The Court finds that the seized device is harmless, per se; and that it filters some particulate matter from and reduces, to a degree, the bacteriological and virous content of such air as is drawn into and discharged from the device. No person who had used the device while suffering from any of the diseases mentioned in the labeling testified respecting the effect of the operation of the device upon the discomforts of the sufferer. The presence of ozone in the air discharged from the device is easily perceptible to the olfactory sense when inhaled as it leaves the front grille. No evidence was presented of the effect of the discharged air upon pervasive odors in the surrounding air. Air-borne smoke passed readily through the device. If, as the claimant contends, air which is discharged from the device is ionized, the evidence preponderates that it is inefficacious to eliminate the symptoms of any of the diseases or conditions mentioned in the labeling. The device does not purify as it filters the air; nor does it deodorize or recirculate a whole roomful of enriched air every few minutes.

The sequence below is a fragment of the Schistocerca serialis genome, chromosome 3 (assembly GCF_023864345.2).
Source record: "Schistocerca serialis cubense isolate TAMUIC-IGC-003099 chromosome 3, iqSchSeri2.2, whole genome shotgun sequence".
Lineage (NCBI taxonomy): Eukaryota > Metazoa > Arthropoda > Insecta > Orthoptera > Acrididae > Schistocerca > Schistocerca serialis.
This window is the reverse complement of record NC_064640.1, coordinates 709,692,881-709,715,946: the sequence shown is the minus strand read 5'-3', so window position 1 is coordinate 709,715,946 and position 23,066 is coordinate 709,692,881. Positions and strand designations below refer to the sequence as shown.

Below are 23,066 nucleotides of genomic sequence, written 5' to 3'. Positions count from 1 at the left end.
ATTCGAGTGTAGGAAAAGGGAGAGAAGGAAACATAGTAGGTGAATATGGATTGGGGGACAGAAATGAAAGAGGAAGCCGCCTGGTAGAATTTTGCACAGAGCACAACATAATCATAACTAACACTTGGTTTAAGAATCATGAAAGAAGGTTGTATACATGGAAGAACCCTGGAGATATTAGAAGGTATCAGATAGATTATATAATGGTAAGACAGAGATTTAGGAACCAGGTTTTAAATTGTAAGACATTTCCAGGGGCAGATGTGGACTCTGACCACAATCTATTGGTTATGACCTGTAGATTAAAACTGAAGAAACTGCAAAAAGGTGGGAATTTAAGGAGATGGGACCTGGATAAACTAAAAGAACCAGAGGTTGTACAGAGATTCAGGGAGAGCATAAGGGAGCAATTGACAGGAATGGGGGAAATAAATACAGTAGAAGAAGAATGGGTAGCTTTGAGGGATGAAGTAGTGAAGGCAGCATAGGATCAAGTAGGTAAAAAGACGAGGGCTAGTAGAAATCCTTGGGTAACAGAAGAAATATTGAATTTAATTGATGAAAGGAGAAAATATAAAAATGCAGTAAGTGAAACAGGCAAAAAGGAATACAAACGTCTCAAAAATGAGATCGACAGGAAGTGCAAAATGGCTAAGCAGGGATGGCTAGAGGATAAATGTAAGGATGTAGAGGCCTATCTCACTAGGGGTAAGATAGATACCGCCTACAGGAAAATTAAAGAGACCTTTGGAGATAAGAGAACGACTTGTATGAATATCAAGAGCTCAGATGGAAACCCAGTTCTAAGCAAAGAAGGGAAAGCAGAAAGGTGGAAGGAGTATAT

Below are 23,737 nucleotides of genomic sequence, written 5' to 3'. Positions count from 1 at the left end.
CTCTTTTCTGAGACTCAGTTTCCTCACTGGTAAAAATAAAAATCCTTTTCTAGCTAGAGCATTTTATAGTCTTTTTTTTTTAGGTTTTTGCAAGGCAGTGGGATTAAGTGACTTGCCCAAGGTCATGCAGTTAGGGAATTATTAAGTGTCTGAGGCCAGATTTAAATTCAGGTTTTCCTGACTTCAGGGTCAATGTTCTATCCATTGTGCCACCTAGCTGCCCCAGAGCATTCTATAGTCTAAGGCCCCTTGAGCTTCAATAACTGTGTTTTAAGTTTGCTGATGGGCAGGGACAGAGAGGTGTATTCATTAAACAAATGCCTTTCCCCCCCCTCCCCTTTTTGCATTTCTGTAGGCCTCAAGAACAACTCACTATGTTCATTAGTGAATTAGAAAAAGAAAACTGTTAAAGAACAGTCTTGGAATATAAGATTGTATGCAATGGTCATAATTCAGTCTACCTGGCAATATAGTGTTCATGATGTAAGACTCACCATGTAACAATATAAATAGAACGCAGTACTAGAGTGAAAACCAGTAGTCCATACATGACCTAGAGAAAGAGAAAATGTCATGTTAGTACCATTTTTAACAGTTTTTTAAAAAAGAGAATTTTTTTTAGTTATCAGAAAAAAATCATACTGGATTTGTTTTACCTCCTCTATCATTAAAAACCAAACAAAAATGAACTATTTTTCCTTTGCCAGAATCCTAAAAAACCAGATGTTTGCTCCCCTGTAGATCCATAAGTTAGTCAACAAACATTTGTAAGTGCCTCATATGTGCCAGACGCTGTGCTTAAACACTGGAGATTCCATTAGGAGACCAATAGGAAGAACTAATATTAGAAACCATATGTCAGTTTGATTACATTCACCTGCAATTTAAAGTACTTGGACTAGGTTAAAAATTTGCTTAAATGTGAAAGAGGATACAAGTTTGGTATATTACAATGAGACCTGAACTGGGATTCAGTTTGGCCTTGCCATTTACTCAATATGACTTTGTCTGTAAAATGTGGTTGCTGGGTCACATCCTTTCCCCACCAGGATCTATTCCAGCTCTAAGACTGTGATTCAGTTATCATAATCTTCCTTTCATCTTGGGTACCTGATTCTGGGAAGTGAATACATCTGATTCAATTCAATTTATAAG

The device is misbranded, because its labeling is in some respects false, and in other respects misleading. The device and its labeling are condemned, and an appropriate decree will be entered. However, after entry of such decree, and upon payment of the costs of these proceedings, and execution of bond as provided in 21 U.S.C.A. 334(d), the seized devices may be delivered to the owner thereof, to be brought into compliance with the provisions of Chapter 9 of Title 21, pursuant to the requirements of said Section.
Submit decree and order accordingly.